According to an interview with Apple Senior VP of Software Engineering Craig Federighi
conducted by Cnet at WWDC, the first four
Catalyst apps introduced to macOS last year are in for a design refresh.
Apple first demonstrated its technology to help bring iPad apps to the Mac—then called Marzipan—with macOS Mojave. When the OS shipped last fall, it included four new apps built using UIKit, the framework that developers use to build iPhone and iPad apps: News, Home, Voice Memos, and Stocks. They were not well-received by Mac fans.
WWDC this year, Apple introduced some new apps for mac OS Catalina, due for release later this year. Music, TV, Podcasts, Screen Time, and Find My are all new, and feature much better design than the foursome of apps introduced last year. Apple called out substantial updates to a number of other Mac apps, including Reminders, Notes, and Mail, but made no mention of the Catalyst apps introduced last year.
Fortunately, Federighi says that updates are on the way.
“They’re getting improvements,” Federighi said. “The underlying technology has matured…Some of that is super low-level stuff. Some people have dissected those apps and realized that they were sort of two halves: an AppKit half and a UIKit half, literally running in different processes. That’s all unified now. This has become much more of a native Mac framework…So automatically, the apps we built last year are upgraded.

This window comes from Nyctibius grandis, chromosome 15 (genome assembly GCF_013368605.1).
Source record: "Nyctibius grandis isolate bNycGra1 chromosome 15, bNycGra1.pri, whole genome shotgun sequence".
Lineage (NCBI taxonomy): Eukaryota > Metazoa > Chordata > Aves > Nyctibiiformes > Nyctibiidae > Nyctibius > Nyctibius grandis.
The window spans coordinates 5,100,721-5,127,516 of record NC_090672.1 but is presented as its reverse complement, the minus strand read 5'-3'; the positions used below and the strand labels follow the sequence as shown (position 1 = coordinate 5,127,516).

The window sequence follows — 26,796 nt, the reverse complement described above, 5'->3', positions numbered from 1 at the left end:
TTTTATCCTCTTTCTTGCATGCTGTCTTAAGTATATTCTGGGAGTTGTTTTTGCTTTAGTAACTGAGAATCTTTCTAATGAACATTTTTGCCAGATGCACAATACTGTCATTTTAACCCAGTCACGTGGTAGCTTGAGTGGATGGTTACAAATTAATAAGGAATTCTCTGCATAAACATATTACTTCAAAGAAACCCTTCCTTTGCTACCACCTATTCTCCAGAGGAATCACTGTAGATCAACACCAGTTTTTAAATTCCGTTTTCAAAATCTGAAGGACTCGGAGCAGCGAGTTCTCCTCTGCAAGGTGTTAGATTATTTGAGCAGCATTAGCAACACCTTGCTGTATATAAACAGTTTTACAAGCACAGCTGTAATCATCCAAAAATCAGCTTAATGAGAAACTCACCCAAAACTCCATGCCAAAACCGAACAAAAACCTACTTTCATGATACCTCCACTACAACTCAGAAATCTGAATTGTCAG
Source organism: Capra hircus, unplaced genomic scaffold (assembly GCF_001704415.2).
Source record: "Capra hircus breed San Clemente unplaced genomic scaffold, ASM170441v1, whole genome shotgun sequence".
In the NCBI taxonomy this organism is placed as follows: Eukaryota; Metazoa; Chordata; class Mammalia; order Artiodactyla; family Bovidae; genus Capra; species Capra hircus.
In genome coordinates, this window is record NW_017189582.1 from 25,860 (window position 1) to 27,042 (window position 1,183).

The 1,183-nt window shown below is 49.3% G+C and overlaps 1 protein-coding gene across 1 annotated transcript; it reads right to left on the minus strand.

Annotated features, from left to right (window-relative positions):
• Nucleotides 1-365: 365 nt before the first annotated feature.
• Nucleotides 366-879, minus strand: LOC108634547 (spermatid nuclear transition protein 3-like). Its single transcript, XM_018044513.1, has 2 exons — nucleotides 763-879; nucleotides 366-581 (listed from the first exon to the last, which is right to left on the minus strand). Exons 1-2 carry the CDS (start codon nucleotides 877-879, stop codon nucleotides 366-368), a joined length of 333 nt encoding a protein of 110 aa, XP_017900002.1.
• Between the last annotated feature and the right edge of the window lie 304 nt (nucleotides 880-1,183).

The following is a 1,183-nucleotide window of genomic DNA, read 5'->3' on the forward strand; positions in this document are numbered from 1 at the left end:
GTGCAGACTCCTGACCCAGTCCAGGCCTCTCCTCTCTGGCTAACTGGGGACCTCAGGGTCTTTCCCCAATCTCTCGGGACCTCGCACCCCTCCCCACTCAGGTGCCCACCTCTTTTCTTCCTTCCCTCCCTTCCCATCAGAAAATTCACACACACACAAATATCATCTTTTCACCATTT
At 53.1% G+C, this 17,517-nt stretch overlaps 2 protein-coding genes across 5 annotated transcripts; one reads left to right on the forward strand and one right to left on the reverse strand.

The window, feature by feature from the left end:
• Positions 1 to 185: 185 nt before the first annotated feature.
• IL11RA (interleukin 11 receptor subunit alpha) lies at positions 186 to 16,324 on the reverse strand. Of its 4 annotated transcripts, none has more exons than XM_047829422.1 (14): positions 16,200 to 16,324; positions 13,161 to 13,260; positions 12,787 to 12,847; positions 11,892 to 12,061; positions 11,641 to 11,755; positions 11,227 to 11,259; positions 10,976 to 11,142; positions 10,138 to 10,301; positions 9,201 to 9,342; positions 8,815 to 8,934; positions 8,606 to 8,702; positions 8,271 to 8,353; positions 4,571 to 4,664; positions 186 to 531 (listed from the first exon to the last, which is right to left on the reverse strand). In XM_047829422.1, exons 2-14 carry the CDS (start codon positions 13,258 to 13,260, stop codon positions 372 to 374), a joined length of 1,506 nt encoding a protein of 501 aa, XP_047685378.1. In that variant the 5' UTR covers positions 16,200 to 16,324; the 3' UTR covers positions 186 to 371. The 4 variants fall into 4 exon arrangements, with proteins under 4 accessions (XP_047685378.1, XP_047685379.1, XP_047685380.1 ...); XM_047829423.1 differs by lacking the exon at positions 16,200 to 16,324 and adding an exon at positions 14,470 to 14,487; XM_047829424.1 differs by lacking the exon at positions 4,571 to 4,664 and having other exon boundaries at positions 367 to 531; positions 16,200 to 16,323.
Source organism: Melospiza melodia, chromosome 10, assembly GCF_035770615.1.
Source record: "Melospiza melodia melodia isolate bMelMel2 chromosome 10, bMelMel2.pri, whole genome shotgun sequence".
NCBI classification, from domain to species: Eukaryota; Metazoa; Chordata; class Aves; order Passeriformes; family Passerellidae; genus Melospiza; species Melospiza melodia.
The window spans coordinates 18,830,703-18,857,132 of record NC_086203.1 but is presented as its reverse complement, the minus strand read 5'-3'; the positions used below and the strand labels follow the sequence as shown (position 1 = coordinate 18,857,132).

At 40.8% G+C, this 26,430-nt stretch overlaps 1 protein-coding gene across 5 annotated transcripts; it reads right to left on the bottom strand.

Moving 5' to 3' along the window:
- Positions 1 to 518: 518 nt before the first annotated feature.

Some have speculated that the poor design of those four apps is a natural consequence of the UIKit frameworks used, and a disappointing sign of what we can expect from third-party apps that use Catalyst to make the leap from iPad to Mac. According to Federighi, that’s not so:
“When I read some of the initial reviews of those apps, people were saying, ‘Obviously this technology is causing them to do things that don’t feel Mac-like.’ Honestly, 90% of those were just decisions that designers made … People took that as ‘this feels iOS-y’ and therefore they thought it was a technology thing. Actually, it was a designer preference. So part of [the upgrade] is we said we’ve got to co-evolve with our user base around the aesthetics of the Mac experience. And so we made some adjustments to the apps.”
We don’t yet know what these new apps will look like in macOS Catalina, as the developer beta still features the old app design. Cnet quotes Federighi as saying, “Wait for the public beta. We’re still tuning everything up. That’s where it gets really good.”
The macOS Catalina public beta is expected this summer.